But the battle is still in full swing. Or more appropriately, three battles in one: the drive to fragment the Arab and even Iraqi identity of Iraq and to subordinate the entire country to American interests; the campaign to impose US-Israeli conditions on a national unity government in Lebanon in order to bring that country, too, into the American fold; and, to tidy things up, the fight to impose US-Israeli conditions, as summed up by the Quartet and in Bush's letter of guarantee to Sharon, on the Palestinians instead of a national unity government. Also, as suggested above, on all three fronts there are domestic parties hostile to the local resistance movements.
Only Arab nationalists have sustained their romantic prattle about unifying Arab ranks, as opposed to seizing upon democracy as an Arab rallying cry against American policy now that the Americans and their acolytes in the region have abandoned democracy in word and deed, even as an export/import commodity. Arab nationalists are still prey to the residue of the mirage of an Arab solidarity that includes the existing regimes. While these regimes might be able to work in that direction because of the leverage they have at this time -- that Washington, whose Middle East policies have failed so drastically, needs them -- they clearly have no intention of doing so. This is because they see themselves as a party in the battle in Iraq, Lebanon and Palestine and are fighting on the side of those who are determined to resolve the battle in a non-consensual manner, which requires the cooperation of the US, Europe, the Arab regimes and Israel. In this axis we see the type of Arab solidarity in progress: Arab solidarity against Arabism, even the romantic version that believes unity of ranks yet refuses to make the connection between nationalism as a culture and the need for democracy.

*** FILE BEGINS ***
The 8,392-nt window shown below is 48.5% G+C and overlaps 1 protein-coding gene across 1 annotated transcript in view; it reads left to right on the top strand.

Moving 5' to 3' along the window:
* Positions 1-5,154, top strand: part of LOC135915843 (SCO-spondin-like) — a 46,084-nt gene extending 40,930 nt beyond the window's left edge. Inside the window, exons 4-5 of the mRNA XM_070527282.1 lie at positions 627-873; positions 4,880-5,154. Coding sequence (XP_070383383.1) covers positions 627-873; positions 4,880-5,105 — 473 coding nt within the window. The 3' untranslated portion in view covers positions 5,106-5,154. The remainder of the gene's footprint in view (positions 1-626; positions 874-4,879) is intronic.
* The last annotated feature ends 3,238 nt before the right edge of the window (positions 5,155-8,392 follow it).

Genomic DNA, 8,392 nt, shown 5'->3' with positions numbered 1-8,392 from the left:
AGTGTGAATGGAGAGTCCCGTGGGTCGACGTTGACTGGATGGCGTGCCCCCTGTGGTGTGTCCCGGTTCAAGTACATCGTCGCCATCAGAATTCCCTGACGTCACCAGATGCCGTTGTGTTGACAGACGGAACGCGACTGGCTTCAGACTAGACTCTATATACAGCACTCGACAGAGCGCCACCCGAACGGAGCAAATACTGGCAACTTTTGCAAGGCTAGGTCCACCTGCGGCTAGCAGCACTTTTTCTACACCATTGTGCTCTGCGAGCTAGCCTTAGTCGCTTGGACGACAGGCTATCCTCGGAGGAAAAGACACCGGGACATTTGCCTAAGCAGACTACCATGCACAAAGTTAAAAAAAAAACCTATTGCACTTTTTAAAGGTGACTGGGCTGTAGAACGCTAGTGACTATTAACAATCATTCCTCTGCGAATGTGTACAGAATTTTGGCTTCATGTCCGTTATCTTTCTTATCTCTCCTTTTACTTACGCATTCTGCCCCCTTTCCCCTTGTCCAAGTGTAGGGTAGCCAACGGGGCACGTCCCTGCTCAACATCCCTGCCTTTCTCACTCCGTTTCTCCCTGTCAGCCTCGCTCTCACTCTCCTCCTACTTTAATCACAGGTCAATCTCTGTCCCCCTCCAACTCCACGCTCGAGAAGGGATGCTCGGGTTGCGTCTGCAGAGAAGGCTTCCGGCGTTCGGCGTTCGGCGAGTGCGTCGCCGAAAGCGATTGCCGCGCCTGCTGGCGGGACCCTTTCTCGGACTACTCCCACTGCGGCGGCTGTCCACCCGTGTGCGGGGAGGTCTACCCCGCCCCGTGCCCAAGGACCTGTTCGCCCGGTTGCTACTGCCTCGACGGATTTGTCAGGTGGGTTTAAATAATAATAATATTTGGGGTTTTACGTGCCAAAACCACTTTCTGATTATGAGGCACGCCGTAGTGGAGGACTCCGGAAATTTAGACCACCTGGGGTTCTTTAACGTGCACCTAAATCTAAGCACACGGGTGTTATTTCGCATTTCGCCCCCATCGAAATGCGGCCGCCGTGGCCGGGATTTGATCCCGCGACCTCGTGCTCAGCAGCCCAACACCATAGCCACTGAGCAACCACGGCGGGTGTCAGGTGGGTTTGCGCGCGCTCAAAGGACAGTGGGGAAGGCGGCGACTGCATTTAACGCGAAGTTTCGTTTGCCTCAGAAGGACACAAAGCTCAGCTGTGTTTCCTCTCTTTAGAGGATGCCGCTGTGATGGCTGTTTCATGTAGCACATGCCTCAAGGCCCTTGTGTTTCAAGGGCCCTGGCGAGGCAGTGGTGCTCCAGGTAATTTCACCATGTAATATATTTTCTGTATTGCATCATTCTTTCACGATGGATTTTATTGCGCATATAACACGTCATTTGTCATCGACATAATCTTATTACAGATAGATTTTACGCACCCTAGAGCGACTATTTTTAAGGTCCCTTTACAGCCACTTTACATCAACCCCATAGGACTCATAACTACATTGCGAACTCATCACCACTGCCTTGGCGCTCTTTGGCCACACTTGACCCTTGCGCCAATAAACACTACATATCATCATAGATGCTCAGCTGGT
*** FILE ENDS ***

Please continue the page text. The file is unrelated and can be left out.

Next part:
Conflict, thus, is in progress in all Arab countries and is merely at its most intense in Iraq, Lebanon and Palestine. Nor can this conflict be reduced merely to Arab solidarity versus sectarian fragmentation. Arab nationalism should be a unified framework for the pursuit of modernisation, democratic plurality and the adoption of unified positions within this framework. The Arab nationalist trend should be regarded not as the framework itself but as an advocate of one of the possible positions within that framework. The fact that the reverse has been the case has made it possible for Arab nationalism to be used variously by the enemies of the Arabs against Iran, the Lebanese resistance and other Arab resistance movements and by the Iraqi and Lebanese resistances against the occupation and the partition of Iraq and Lebanon. Arabism has no meaning without a coherent substance that can be brought to bear in the confrontation against colonialism and underdevelopment and the struggle to promote modernism and democracy.
The foregoing applies to the Arab left, which has degenerated into an array of disparate political theorists who make it their business to lend their argumentative skills to any one of the parties engaged in the current conflict. Little is more repugnant than former leftists citing leftist dogma to justify American policy. But, sadly, that's what you get when the left is no longer an identifiable ideological wing pursuing a specific political agenda but, instead, a hodgepodge of intellectuals who have scattered themselves across the political spectrum in the service of this side of the conflict or that.
But there are some remarkable exceptions who have been courageously holding strong to a distinct and coherent position, one that opposes colonialism but from the standpoint of a culture that subscribes to democracy and social justice. How enriching would be a dialogue between these leftist and nationalist democratically minded exceptions and the resistance movements! I would also suggest that it is vital.